Sept. 10, 2019

Pioneer in the connection between physical activity and cancer control joins prestigious academy

Christine Friedenreich named a Fellow of the Royal Society of Canada

Author

Jennifer Allford, for the Office of the Vice-President (Research)

Christine Friedenreich

Christine Friedenreich will be inducted into the Royal Society of Canada on Nov. 22

When Dr. Christine Friedenreich, PhD, started looking into exercise as a factor in cancer prevention and control in 1993, some oncologists were skeptical. Others were outright hostile. But in the decades since, with dozens of trials, hundreds of papers and about 12,000 citations, Friedenreich’s research is helping countless people.

Now, she’s bringing her considerable expertise to the Royal Society of Canada (RSC). The adjunct professor in the Cumming School of Medicine (CSM) and Faculty of Kinesiology and scientific director of Cancer Epidemiology and Prevention Research of CancerControl Alberta at Alberta Health Services, has been elected to the RSC’s Division of Life Sciences (Medical Sciences). “It's an enormous honour,” says Friedenreich. “It's an opportunity to be recognized by external peers, but it's really the highest honor for a scientist in Canada.”

She will be inducted into the RSC at a ceremony in Ottawa on Nov. 22 and she’s looking forward to learning more about how she can contribute in her new role. “I'm also a Fellow of the Canadian Academy of Health Sciences where there are opportunities to work on different committees and advisory reports and to help with advocacy for topics in science and medicine. I believe that the Royal Society will be something similar to that,” says the member of the CSM’s Charbonneau Research Institute.

“Dr. Friedenreich’s career merits great distinction, and we are thrilled that she has been named as a Fellow of the Royal Society of Canada,” says Ed McCauley, president and vice-chancellor, and Fellow of the RSC. “Her leadership in cancer research is innovative, life-changing work, and we are tremendously proud of her accomplishments.”

After the 2019 cohort has been formally inducted, there will be 69 active Fellows at the University of Calgary.

Friedenreich’s enormous body of research is being used to develop physical activity guidelines for cancer prevention, rehabilitation and survival for people around the world. Her work is creating change that will decrease cancer rates, improve quality of life and increase survival. Agencies including the World Health Organization, the World Cancer Research Fund/American Institute of Cancer Research, the American College of Sports Medicine, and the Canadian Cancer Society all now recognize that physical activity plays an important role in preventing cancer as well improving coping, rehabilitation and survival during and after treatment.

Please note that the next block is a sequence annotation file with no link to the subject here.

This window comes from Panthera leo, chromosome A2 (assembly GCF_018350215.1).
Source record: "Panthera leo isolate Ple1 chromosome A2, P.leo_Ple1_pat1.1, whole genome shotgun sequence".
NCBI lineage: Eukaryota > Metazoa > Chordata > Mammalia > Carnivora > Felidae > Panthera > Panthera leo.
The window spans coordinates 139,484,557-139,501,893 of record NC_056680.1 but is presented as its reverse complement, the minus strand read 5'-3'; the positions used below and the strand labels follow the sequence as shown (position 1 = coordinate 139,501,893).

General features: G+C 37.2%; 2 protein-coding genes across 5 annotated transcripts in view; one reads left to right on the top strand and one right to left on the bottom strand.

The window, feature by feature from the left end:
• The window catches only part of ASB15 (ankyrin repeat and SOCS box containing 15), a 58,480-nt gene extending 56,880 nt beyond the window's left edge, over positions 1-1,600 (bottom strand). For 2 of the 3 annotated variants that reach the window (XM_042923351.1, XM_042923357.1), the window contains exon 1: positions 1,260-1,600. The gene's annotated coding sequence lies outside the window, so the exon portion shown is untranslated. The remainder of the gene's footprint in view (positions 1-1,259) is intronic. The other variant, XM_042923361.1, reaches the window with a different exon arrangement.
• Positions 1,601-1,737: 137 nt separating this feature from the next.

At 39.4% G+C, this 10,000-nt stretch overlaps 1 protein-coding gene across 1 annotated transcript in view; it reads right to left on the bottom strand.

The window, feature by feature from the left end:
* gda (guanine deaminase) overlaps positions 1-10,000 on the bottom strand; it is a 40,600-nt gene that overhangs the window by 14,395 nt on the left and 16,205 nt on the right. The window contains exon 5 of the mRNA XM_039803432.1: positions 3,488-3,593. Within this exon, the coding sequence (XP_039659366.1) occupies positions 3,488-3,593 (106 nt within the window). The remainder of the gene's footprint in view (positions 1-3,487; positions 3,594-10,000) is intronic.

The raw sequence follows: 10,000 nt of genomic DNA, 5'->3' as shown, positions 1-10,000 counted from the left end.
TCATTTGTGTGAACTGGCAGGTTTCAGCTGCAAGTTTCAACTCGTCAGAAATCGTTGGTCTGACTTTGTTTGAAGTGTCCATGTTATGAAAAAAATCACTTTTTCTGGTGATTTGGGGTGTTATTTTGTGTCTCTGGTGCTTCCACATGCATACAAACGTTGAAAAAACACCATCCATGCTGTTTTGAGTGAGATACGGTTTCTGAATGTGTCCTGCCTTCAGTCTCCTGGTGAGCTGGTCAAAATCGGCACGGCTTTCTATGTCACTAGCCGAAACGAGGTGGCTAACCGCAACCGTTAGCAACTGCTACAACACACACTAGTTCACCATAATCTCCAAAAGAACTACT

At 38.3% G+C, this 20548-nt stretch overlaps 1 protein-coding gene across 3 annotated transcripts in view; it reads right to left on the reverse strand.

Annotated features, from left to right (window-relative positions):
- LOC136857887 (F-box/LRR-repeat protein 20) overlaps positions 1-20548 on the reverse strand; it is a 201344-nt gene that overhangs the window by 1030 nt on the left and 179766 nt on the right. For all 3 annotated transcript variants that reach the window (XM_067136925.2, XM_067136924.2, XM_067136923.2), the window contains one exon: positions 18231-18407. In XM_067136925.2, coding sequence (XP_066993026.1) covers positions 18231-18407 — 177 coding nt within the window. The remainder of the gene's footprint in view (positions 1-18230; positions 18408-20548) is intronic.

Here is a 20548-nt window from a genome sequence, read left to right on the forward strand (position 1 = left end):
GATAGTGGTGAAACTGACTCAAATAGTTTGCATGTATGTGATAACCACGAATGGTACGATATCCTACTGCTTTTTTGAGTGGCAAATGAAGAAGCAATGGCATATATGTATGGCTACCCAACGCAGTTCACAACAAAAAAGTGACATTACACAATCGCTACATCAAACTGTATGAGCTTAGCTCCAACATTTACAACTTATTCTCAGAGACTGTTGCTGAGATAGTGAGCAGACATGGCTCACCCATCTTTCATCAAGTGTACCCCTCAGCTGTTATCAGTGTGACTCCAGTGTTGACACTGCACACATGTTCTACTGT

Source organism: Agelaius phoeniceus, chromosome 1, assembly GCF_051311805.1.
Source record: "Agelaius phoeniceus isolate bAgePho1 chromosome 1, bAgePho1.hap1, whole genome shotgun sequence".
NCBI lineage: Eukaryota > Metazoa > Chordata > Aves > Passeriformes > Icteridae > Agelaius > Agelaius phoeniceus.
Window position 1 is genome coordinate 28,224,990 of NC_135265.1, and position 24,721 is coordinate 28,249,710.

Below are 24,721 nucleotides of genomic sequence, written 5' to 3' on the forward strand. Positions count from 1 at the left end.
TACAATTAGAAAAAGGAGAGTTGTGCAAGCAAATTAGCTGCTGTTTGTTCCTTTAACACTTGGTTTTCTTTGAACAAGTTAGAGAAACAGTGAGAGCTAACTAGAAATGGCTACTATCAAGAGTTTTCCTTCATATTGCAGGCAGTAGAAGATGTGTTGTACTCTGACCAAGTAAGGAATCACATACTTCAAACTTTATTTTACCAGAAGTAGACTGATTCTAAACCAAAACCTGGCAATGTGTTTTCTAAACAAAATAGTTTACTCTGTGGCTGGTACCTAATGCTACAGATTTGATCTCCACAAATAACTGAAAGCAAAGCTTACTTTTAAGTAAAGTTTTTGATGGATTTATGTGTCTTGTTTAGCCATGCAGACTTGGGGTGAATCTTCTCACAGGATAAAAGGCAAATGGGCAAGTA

Yet, when she started in the field there was “a lot of fear” about over-stressing people being treated for cancer. After a few studies that she led with Dr. Kerry Courneya, PhD, at the University of Alberta showing that exercise was indeed safe and beneficial, Friedenreich and her colleagues started exploring how much and what type of activity made a difference.

“We methodically, step by step, built up the evidence. Now, we've been involved in establishing guidelines for cancer prevention, but also for cancer survivorship, and what exactly can be recommended  to patients during and after treatment,” she says. “It's a wonderful feeling because we went from open hostility to total acceptance.”

She’s also pleased that her work is helping individual people feel more empowered about their health. “Cancer is something that a lot of people are very scared of, and so this is a way of saying, ‘Okay, you can help reduce your risk of developing cancer while also reducing the risk of many other chronic diseases and improving your mental health.’” says Friedenreich. “Being physically active is a good thing for many reasons. It allows people to take control, and loss of control is a big thing with cancer. So having contributed to making the role of physical activity in cancer control widely accepted worldwide gives me enormous satisfaction about the impact of my research.”

Nominations for Fellowship in the Royal Society of Canada close Dec. 1, 2019. The Royal Society is the recognized pre-eminent body of independent scholars, researchers and creative people in Canada whose Fellows comprise a collegium that can provide intellectual leadership for the betterment of Canada and the world. Election to Fellowship in the Society is the highest academic accolade in Canada that is available to scientists and scholars. Nominations must be made by a current Fellow and two co-nominators, of which at least one must be another Fellow. To learn more about the awards and how to nominate a scholar, visit the Research website.